Summer’s sweltering days call for lighter cooking

posted July 9, 2018 8:11 a.m. (CDT)
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by / Janelle Thomas | Food Columnist

I had just finished the column on cooking delicious foil packet meals outside on the grill or over the campfire to not only make summer meals fun but to keep the heat out of the house when Mother Nature reminded me that sometimes it’s too hot to even cook outside.

Nothing like a heat index of 105 and above to inspire me to share no-cook recipe ideas! Summer’s hottest days often mean a dip in appetites, so lighter cooking is often in order. The slow cooker and the oven are getting a well-earned vacation currently.

Sandwiches and salads are good, easy meals that can quickly come together after working hours in the hot sun.

Of course, liquids, preferably water, are a must to stay healthy, too. Dehydration and heat exhaustion can hit the fittest and healthiest of us if we don’t consciously and continuously replenish our bodies with water when out in the heat.

We found that out during a recent high school softball tournament. A trip to the emergency room for an IV is not something any of us want to do.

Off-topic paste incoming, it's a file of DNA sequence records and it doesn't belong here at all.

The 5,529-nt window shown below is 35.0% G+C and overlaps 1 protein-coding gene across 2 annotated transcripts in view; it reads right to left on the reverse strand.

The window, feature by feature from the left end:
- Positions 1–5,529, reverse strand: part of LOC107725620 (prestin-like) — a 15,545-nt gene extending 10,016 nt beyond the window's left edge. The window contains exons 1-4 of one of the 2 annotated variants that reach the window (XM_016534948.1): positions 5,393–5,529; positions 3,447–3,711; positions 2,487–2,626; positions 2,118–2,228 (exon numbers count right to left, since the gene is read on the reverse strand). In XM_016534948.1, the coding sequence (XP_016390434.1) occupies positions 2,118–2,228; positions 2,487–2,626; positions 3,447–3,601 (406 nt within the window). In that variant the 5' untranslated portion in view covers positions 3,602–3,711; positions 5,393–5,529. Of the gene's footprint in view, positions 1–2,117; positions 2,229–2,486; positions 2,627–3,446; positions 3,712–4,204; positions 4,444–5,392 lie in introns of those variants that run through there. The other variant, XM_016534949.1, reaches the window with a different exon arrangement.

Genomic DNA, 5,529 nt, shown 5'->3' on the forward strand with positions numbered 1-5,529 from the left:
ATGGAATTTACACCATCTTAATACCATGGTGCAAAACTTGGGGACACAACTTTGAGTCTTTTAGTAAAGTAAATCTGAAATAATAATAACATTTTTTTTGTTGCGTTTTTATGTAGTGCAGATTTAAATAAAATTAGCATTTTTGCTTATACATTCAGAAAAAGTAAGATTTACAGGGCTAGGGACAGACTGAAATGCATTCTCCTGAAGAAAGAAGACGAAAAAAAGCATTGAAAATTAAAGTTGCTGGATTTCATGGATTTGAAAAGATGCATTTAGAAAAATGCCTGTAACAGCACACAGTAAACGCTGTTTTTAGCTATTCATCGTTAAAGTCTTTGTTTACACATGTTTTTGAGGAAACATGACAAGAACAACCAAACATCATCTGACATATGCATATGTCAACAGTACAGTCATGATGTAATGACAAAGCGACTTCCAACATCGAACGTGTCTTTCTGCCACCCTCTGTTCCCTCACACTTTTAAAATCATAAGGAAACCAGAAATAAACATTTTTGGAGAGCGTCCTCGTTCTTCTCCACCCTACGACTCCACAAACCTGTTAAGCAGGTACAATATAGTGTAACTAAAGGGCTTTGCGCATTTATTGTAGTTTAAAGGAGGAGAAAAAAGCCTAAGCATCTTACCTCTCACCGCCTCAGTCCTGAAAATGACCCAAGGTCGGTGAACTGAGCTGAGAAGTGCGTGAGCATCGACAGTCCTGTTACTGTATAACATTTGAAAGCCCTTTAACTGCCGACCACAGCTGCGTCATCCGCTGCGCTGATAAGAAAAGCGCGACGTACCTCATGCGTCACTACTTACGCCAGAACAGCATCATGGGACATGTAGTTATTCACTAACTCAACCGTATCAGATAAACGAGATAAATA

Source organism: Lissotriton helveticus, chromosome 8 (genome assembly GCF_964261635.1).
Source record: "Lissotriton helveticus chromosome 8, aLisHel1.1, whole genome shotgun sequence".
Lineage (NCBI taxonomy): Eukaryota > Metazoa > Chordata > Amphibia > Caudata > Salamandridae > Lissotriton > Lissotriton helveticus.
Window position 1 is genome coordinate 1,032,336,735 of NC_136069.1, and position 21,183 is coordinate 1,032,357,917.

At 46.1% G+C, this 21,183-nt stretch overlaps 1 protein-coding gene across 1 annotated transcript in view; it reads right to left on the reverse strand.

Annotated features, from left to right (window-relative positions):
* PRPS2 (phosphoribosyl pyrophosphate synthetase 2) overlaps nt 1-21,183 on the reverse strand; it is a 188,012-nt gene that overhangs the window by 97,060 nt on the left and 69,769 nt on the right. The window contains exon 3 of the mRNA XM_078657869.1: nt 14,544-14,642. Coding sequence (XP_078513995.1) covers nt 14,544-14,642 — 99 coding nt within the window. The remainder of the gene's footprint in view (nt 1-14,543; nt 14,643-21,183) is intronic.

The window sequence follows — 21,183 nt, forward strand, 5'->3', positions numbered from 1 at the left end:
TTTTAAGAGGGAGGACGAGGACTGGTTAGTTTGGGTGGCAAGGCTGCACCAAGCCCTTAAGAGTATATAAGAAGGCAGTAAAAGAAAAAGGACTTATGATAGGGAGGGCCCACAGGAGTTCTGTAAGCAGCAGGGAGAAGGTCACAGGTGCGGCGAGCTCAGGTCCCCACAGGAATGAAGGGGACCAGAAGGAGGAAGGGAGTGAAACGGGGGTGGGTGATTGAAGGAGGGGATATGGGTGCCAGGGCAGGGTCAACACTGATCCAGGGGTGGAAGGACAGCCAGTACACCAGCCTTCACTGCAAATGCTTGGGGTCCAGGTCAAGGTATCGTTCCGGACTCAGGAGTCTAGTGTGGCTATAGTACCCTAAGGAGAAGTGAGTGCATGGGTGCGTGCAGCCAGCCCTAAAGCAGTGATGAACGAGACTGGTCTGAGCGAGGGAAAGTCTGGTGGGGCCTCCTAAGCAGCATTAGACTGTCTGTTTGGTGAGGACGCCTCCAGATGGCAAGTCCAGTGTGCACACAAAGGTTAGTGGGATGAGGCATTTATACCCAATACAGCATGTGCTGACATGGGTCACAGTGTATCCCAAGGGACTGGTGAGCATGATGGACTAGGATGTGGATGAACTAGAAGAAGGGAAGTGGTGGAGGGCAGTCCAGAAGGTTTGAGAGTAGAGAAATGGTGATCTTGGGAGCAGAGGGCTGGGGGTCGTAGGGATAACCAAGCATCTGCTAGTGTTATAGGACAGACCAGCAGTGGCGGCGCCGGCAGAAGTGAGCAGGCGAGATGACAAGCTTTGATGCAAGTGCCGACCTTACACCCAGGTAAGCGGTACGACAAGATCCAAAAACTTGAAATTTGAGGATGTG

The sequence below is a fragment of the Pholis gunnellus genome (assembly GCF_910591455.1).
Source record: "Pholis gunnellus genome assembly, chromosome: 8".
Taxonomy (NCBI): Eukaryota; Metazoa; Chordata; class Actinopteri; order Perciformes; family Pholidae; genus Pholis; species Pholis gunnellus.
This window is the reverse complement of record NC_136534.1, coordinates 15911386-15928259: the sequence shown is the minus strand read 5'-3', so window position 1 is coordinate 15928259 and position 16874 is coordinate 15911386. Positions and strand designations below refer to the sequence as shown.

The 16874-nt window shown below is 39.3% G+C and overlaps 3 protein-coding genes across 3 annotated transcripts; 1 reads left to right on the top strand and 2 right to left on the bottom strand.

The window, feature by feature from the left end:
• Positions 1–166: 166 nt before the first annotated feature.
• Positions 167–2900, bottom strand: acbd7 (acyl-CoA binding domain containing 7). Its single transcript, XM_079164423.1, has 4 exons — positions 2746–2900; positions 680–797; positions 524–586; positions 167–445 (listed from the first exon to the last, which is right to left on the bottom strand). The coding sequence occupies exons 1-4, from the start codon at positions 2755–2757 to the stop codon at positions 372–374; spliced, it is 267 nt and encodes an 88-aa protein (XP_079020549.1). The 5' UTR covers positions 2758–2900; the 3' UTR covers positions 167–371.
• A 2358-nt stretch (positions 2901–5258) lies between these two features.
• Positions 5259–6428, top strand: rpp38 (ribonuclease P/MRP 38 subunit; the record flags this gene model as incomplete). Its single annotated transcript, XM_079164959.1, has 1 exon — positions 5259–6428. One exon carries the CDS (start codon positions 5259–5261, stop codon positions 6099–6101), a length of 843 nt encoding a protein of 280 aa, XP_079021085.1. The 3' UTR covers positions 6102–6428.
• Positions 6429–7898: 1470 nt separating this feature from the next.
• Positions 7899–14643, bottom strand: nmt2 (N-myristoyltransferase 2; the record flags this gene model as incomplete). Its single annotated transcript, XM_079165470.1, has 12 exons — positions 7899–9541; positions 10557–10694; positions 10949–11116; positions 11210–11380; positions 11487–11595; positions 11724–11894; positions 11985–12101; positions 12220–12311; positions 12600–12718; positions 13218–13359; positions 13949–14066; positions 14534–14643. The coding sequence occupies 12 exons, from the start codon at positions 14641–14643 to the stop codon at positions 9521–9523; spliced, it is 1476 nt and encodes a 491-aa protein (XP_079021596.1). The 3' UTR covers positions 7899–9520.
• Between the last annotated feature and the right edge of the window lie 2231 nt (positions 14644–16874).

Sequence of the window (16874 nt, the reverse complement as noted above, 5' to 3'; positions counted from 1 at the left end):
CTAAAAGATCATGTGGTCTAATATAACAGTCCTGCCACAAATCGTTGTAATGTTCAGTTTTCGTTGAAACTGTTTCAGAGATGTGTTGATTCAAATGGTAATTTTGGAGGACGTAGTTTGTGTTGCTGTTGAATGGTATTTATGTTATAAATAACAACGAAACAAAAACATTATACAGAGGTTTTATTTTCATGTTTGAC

Summer also means meals on the go, so I am always on the lookout for foods that will pack well into a cooler and survive a weekend trip to the county fair or the ballfields. My go-to cooler foods are wraps, cheese sticks, ham or beef sticks, lots of cut, fresh fruit and maybe a pasta salad if appropriate.

Always remember food safety by keeping cold food cold and hot food hot to avoid foodborne illnesses. Cold, perishable food should be kept in the cooler at 40 degrees or below until serving. Once served, it should not sit out for more than an hour if the outdoor temperature is above 90 degrees. If it does, throw it away.

Foods like chicken salad and desserts in individual serving dishes can sit directly on ice or in a shallow container set in a deep pan filled with ice. Drain off water as the ice melts and replace it frequently.

Hot food should be kept hot, at or above 140 degrees. Wrap it well and place it in an insulated container until serving. Just as with cold food, hot food should not sit out more than an hour in outside temperatures above 90 degrees. If it’s left out longer, throw it away to be safe.

Stay safe and stay nourished during these warm summer days. It won’t be long before the slow cooker and oven are back in use, but until then, enjoy a lighter menu using summer’s freshest offerings.

Janelle Thomas can be reached at

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